Once you start making your own salad dressings, you’ll never go back. You can make a great vinaigrette with as few as three ingredients you probably already have in your pantry—and the result is superior to anything you’ll find on a store shelf.
The right vinaigrette enhances the different ingredients in a salad; it can also brighten a dull salad or tame one with sharp flavors. For it to succeed, it needs to balance three basic elements.
The 3 Basic Elements: Oil, Acid and Seasonings
Oils and other fats, like warm tendered bacon fat, balance the acid and add a soft sheen to the salad. Extra-virgin olive oil is the classic, but you should also experiment with nut oils like walnut and hazelnut or Asian sesame oil. It’s a good idea to keep two olive oils in your pantry: one for cooking, and a high-quality one for dressings.
Acids, which add brightness, include vinegars (balsamic and wine-based white, champagne, red, verjus, sherry or rice) or citrus juice (lemon, lime, orange or grapefruit). Soy sauce and rice vinegar are often the right match for Asian-inspired salads.
Seasonings add depth to the acid-fat foundation. Salt and freshly ground black pepper are traditional additions, but there’s no shortage of possibilities: a pinch of a fresh or dried herb, minced shallots, or a teaspoon or two of Dijon mustard for body, a hot spice like cayenne, or a touch of sweetness from honey or maple syrup. Try chopped capers or anchovies to build flavor, too.
The commonly accepted ratio for a vinaigrette is three parts oil to one part vinegar. We recommend starting with two parts oil to one part vinegar, then start tasting, because the perfect ratio really depends on the ingredients you’re using. Some oils are more acidic, some more piquant; some vinegars are softer, and some are sweeter. But the real question is…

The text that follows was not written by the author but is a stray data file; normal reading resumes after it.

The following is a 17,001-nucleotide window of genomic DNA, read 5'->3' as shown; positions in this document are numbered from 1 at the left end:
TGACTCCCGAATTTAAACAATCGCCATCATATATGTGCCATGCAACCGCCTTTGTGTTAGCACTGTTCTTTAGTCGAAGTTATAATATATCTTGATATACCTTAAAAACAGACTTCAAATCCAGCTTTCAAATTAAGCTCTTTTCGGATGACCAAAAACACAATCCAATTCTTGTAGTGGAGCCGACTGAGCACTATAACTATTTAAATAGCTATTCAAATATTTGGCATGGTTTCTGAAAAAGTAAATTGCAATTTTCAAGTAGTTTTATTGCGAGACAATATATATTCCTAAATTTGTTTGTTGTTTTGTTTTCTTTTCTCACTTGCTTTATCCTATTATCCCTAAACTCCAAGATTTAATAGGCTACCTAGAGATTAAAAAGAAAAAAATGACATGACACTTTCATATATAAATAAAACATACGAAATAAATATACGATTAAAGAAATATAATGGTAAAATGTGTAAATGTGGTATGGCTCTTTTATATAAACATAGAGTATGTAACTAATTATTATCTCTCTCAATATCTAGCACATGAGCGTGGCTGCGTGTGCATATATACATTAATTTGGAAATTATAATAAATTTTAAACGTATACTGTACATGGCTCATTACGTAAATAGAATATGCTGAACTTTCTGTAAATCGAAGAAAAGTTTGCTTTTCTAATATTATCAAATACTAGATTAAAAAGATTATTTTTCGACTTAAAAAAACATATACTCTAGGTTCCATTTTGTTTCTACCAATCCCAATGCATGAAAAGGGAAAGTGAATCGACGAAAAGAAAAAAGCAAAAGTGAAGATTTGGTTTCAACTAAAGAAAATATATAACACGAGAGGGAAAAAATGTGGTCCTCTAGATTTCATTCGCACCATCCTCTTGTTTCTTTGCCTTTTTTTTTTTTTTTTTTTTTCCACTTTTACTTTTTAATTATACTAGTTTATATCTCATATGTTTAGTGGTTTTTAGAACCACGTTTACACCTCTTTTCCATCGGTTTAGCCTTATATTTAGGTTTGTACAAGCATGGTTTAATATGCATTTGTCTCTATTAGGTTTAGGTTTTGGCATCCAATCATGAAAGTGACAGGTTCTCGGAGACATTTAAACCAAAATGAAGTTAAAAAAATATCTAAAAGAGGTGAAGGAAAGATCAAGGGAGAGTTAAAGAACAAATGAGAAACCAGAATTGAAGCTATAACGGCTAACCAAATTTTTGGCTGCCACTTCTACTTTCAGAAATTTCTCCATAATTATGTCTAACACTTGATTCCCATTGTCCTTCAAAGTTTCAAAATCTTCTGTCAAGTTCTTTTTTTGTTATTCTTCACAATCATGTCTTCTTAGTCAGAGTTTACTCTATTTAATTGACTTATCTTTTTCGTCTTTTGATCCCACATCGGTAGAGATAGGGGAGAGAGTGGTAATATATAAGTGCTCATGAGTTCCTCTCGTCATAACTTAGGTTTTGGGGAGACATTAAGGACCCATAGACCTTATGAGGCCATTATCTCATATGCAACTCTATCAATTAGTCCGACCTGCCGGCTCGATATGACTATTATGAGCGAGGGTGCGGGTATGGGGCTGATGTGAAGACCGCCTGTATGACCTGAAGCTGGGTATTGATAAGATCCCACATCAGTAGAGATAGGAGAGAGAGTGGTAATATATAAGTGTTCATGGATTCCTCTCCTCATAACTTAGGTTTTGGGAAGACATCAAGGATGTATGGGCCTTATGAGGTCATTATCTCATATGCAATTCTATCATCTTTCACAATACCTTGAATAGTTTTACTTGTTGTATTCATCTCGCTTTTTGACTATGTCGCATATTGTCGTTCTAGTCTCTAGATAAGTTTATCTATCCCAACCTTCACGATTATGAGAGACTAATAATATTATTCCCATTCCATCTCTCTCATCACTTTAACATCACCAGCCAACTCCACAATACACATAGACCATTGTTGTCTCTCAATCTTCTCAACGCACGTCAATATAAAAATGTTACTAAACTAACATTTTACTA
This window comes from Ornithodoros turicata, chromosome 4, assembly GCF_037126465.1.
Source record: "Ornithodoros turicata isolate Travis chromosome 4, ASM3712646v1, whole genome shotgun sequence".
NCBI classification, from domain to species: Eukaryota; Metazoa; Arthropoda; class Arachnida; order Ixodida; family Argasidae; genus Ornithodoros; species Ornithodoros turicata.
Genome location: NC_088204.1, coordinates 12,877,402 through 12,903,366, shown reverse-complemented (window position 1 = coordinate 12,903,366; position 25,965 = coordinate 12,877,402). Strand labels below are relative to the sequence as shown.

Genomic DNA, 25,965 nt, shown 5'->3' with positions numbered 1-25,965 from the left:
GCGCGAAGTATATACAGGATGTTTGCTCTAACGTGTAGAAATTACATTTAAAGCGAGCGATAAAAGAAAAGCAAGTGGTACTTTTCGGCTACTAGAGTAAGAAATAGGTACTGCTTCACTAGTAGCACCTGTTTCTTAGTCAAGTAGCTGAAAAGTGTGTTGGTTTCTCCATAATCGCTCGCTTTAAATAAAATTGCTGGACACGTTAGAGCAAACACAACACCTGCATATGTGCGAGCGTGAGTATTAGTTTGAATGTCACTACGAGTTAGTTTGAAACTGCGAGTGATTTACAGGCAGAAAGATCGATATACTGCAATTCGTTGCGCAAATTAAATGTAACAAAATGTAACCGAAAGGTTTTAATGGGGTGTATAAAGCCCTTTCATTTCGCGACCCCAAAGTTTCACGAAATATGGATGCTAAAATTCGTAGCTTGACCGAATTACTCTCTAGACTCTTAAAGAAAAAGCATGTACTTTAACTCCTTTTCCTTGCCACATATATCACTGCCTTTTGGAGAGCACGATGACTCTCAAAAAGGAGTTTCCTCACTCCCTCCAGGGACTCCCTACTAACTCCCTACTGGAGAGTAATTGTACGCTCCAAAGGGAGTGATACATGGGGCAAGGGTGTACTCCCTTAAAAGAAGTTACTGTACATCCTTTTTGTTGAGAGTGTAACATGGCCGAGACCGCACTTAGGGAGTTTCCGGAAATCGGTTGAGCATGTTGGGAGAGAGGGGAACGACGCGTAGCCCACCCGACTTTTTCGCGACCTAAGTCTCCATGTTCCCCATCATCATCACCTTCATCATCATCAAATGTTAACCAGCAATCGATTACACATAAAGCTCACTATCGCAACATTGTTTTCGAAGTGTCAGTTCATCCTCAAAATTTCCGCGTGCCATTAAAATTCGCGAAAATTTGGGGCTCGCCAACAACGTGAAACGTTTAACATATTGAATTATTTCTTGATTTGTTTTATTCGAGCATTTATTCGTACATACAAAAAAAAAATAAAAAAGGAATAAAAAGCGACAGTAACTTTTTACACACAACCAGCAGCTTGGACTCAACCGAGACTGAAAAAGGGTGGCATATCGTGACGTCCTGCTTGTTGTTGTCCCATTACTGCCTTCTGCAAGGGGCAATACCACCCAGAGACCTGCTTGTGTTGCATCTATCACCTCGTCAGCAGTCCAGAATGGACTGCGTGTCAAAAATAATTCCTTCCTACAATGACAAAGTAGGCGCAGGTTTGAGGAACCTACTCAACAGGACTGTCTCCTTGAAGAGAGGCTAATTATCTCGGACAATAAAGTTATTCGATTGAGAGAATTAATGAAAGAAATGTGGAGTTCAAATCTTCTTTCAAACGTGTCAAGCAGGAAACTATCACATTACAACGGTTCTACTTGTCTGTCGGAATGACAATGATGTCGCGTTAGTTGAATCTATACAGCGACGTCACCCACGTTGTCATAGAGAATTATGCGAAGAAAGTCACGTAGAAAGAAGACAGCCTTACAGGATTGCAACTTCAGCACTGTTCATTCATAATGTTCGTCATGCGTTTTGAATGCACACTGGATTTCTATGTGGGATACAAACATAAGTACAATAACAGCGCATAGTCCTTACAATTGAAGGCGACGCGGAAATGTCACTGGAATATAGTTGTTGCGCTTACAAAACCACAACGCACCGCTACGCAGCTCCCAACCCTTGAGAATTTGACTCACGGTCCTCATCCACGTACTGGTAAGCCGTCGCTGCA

Should You Whisk, Shake or Blend?
There’s no right answer, and each emulsifying technique has its benefits. Whisking offers the most control, blending is the fastest method, and shaking is the most mess-free and requires the least amount of cleanup.
Whisk: Traditionally, professional cooks are taught to make dressing by adding the oil last in a slow, steady stream while whisking vigorously. First, combine all of your ingredients except the oil in a small bowl and whisk together. Then, gradually add the oil while whisking rapidly in a circular motion—as you whisk, the ingredients will emulsify and gradually thicken.
Shake: Alternatively, you can simply add all of your vinaigrette ingredients to a jar and shake (play some music for inspiration!)
Blend: A blender is a big time-saver (and arm-saver) for making big batches of vinaigrette. The blender’s blades break up the oil into smaller droplets than a whisk does, giving the dressing a smoother, thicker consistency. Just add all of the ingredients besides the oil, and process to combine. With the blender running, gradually add the oil in a steady stream through the hole in the lid.
3 Tbs. vinegar, such as red or white wine, cider or balsamic
1/4 tsp. salt
1/2 tsp. Dijon mustard, optional
3/4 cup (6 fl. oz./180 ml.) extra-virgin olive oil
1/8 tsp. freshly ground pepper
Place a medium bowl on a folded damp kitchen towel to steady it. Whisk together the vinegar and salt until the salt begins to dissolve. If using, whisk the mustard into the vinegar-salt mixture.
Gradually add the oil while whisking rapidly in a circular motion. As you whisk, the ingredients will emulsify and thicken.
Whisk in the pepper. Taste the finished vinaigrette and add more salt and pepper, if desired. If using the vinaigrette to dress greens, dip a piece of the greens into the dressing to see how they taste together.
Use the vinaigrette right away, or store it for up to 5 days. Makes about 1 cup.